Steel structure complete on PVH expansion

UCHealth celebrated the ‘topping off’ of a steel structure that will soon house a new emergency room, orthopedics and clinical decision units, and provide more room for laboratory service.
Jan. 6, 2016

Like placing a star atop a Christmas tree, UCHealth celebrated its topping of a major expansion at Poudre Valley Hospital.

UCHealth officials, employees, construction workers, the media and community members watched Dec. 18 as the last beam — with an attached Christmas tree and American flag — was placed on top of the steel structure that will be the newest addition to Poudre Valley Hospital (PVH) at the corner of Lemay Avenue and Doctors Lane in Fort Collins.

The shell of the new structure stands in the place of the original 1925 hospital. Soon, it will house a new emergency department, clinical decision unit, orthopedic unit, and laboratory space. The exterior of the building is expected to be complete in May 2016.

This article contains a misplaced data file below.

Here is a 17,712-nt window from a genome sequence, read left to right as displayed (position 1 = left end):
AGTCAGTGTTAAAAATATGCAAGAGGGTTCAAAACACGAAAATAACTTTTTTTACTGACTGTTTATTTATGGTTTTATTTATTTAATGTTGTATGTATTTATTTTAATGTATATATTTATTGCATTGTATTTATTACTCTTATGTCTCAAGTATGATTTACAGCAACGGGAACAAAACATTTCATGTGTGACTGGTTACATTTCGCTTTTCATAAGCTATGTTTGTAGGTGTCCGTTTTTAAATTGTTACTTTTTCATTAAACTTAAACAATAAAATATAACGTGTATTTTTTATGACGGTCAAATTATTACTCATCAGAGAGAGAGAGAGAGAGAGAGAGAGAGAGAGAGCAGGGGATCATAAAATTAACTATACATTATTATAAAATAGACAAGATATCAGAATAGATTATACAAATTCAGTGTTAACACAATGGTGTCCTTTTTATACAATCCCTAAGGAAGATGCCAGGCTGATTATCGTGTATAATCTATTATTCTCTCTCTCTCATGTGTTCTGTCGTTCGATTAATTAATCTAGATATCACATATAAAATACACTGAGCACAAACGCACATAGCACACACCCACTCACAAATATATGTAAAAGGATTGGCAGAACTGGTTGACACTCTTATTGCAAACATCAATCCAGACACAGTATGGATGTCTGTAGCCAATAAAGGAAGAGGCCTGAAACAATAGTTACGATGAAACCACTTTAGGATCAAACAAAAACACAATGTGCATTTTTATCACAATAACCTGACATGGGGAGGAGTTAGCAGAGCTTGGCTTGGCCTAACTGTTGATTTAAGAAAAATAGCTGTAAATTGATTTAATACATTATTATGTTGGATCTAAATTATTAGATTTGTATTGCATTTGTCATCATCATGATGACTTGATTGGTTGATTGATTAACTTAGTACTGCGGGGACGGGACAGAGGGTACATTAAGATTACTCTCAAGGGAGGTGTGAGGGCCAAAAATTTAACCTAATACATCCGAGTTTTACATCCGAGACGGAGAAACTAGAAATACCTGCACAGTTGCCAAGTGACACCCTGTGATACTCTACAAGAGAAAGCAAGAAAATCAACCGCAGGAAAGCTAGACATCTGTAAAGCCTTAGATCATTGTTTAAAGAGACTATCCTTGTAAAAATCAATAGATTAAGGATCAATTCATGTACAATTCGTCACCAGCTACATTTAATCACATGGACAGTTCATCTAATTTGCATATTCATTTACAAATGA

The $102-million expansion is targeted to be complete at the end of this year, with the first patient being accepted in early 2017.

The project creates space for the hospital’s Level III Neonatal Intensive Care Unit, additional parking north of the new building and a helicopter landing pad on its rooftop.

Two PVH campus buildings north of the A building — the former Aspen Club and Express Lab buildings — have already been demolished and a third will come down this spring to make room for the new parking lot.

Doctors Lane is currently closed because of the project but is expected to reopen on or before Feb. 29.

About the author

Kati Blocker has always been driven to learn and explore the world around her. And every day, as a writer for UCHealth, Kati meets inspiring people, learns about life-saving technology, and gets to know the amazing people who are saving lives each day. Even better, she gets to share their stories with the world.

As a journalism major at the University of Wyoming, Kati wrote for her college newspaper. She also studied abroad in Swansea, Wales, while simultaneously writing for a Colorado metaphysical newspaper.

After college, Kati was a reporter for the Montrose Daily Press and the Telluride Watch, covering education and health care in rural Colorado, as well as city news and business.

When she's not writing, Kati is creating her own stories with her husband Joel and their two young children.